This article originally appeared on www.conqasport.com by Daniel Gallan
Injury: the greatest fear for every athlete. Across any code, at any level, injury is a part of life for sportsmen and women. A torn hamstring, a broken arm, a severe concussion; all injuries require extensive physical therapy. But what about the mental battle that needs to be waged when injured? How does the psychological process measure up to the physiological one? Doctor Charlie Weingroff and Springbok captain Jean de Villiers reveal what an athlete goes through psychologically when undergoing physical rehabilitation.
On the 29th November 2014, at the Millennium Stadium in Cardiff, the South African rugby community held its collective breath when captain and 106 Test veteran Jean de Villiers fell to the floor clutching his left knee during a Test against Wales. His cries of agony could be heard over the live television feed with replays showing his leg bending at a sickening angle. A post-match prognosis indicated a broken knee cap, a torn hamstring and anterior cruciate knee ligament damage. What we had seen may well have been the abrupt end of one of the most illustrious and successful careers in the history of the sport.
“When it happened my first thought was definitely negative,” de Villiers says in an exclusive interview with CONQA Sport. “I thought “that’s the end”. Because of my age and the stage of my career that I’m at, I immediately went to a negative place. I knew it was bad straight away.”
De Villiers is a positive person and those negative thoughts were vanquished within the first few minutes. The Springbok captain was being carried off the field on a stretcher when assistant coach Johan van Graan told him that he was still going to go to the World Cup in September. The road to recovery, and indeed the World Cup, started right there on his back.
According to de Villiers, the rehabilitation process is a mental battle from the very first day. Having a solid support base in the form of close friends and family is crucial as they are the ones that build the mind while the physiotherapists, surgeons and coaches rebuild the body.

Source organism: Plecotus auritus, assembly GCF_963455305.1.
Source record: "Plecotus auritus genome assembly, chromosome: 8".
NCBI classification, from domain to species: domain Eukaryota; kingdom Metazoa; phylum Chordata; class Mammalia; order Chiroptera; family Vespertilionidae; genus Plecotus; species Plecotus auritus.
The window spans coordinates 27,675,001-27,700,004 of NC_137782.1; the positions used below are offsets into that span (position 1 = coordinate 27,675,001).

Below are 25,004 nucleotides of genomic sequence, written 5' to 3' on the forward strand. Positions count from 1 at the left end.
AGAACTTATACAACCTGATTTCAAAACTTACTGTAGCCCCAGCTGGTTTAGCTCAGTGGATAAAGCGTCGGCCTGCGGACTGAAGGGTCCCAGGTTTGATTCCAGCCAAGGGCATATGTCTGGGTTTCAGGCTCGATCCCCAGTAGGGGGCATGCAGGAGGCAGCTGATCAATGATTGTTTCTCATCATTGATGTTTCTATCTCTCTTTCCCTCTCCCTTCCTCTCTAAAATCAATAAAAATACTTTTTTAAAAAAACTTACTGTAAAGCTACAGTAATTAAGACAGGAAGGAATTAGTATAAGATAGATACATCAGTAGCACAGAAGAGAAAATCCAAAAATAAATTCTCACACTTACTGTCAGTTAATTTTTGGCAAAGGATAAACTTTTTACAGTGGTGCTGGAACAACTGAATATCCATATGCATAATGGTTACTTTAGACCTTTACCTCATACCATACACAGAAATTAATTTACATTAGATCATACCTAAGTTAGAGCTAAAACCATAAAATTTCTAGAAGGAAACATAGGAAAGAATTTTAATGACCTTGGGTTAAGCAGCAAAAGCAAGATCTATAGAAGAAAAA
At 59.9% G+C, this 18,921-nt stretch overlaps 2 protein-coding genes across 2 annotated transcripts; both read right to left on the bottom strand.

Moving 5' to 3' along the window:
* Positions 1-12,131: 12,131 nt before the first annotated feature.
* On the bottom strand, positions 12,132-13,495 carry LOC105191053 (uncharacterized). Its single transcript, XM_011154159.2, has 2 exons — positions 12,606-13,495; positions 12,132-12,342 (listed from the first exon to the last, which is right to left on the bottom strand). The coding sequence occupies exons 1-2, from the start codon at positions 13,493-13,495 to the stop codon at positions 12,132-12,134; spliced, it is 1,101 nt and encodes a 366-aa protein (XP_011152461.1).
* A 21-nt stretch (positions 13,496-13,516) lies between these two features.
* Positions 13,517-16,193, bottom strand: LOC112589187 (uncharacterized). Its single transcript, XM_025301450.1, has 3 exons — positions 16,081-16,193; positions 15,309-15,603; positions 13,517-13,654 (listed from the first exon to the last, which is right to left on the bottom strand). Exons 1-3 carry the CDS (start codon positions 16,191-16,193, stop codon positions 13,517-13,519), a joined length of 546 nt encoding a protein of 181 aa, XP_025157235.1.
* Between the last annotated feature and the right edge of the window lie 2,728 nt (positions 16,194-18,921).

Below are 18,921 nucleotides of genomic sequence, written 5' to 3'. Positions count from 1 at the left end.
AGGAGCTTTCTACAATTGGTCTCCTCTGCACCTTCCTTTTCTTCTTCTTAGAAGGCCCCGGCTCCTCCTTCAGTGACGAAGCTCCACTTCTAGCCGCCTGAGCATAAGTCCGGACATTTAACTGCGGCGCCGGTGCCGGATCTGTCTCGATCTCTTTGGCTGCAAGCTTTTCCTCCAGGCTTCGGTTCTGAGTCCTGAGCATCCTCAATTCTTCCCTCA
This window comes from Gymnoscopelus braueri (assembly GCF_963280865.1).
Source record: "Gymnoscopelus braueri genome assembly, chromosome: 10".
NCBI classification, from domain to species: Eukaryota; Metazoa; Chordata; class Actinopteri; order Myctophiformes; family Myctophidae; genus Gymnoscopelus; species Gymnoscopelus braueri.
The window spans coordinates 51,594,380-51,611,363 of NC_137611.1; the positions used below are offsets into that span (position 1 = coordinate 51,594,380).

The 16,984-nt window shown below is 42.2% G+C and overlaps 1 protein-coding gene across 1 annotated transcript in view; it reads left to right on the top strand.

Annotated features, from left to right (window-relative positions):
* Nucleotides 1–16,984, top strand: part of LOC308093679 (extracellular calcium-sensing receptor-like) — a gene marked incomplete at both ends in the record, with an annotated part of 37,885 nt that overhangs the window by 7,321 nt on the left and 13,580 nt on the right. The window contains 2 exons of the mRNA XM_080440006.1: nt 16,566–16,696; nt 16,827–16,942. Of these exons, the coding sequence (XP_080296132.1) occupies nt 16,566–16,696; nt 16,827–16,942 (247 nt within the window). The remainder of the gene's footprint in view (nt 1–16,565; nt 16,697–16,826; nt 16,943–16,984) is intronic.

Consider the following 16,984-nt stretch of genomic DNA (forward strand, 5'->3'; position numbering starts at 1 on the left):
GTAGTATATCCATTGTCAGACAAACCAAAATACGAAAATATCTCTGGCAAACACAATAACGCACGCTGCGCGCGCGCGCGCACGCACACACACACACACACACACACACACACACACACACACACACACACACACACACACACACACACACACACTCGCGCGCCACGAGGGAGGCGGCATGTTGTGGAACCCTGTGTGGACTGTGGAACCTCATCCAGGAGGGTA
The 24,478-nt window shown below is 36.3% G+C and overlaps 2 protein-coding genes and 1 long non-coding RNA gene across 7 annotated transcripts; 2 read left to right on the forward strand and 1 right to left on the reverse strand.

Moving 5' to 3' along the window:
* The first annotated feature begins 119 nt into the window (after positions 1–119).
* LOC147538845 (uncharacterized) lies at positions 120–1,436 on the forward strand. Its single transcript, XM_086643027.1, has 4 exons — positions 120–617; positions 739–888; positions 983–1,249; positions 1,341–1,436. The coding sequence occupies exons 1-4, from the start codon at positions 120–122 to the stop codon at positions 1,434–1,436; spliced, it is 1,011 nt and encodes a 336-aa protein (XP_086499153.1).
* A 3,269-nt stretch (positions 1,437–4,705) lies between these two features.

Doctor Charlie Weingroff is someone who knows how to rebuild both. Weingroff, a certified Athletic Trainer and Strength and Conditioning Specialist holds a doctorate degree in Physical Therapy. His work with elite athletes going through rehabilitation has brought him international renown and his time with the Philadelphia 76ers in the 2005/06 season saw the East Coast franchise ranked first in the NBA for the least amount of players missing games through injury.
For Weingroff, the mental side of rehabilitation is just as important as the physical process but stresses that because everyone is different, there are no set rules when understanding the mental side of recovery. Unlike a ruptured hamstring or a broken arm, every mind is comprised of different experiences and emotions. Some players may need constant reassurance that their rehabilitation is on track; others may need as little social interaction as possible. According to Weingroff, some players are like “little mad scientists” and scrutinise over every scrap of data while others simply need to be told what to do. Some injured athletes blame coaches and trainers for their ailments and others push too hard in their pursuit of fitness. As a result of the variety of mental states, Weingroff instead chooses to solve the mental battle with a physical approach.
“The psychological side of rehabilitation is still scientifically observable,” explains Weingroff. “Spiked levels of dopamine and certain neurotransmissions can be monitored. Maintaining hormonal and neurotransmitter levels associated with positive mind-sets and positive rehabilitation is what we strive for.”
This is achieved in a number of ways. First, the mind needs to be tricked into thinking that the body is healthy. As de Villiers and Weingroff both point out, one of the major inhibitors for rehabilitation is the athlete’s frustration that high levels of performance are no longer possible while injured. Weingroff circumnavigates this negativity by focussing on another area of the body. If an athlete has injured his foot or knee, there is no reason why the upper body cannot be trained. If this happens, there is a reduced risk of central sensitisation, a condition of the nervous system that is associated with chronic pain. “The athlete does not dwell on the injured body part and the area does not occupy a larger space in the cognitive brain,” Weingroff says. “Pain is in the mind, not in the body.”
See Charlie Weingroff and other leaders in the field of sports medicine and performance training at the 2015 BMPG Summer Seminar. Seats are still available - but hurry, they will be gone!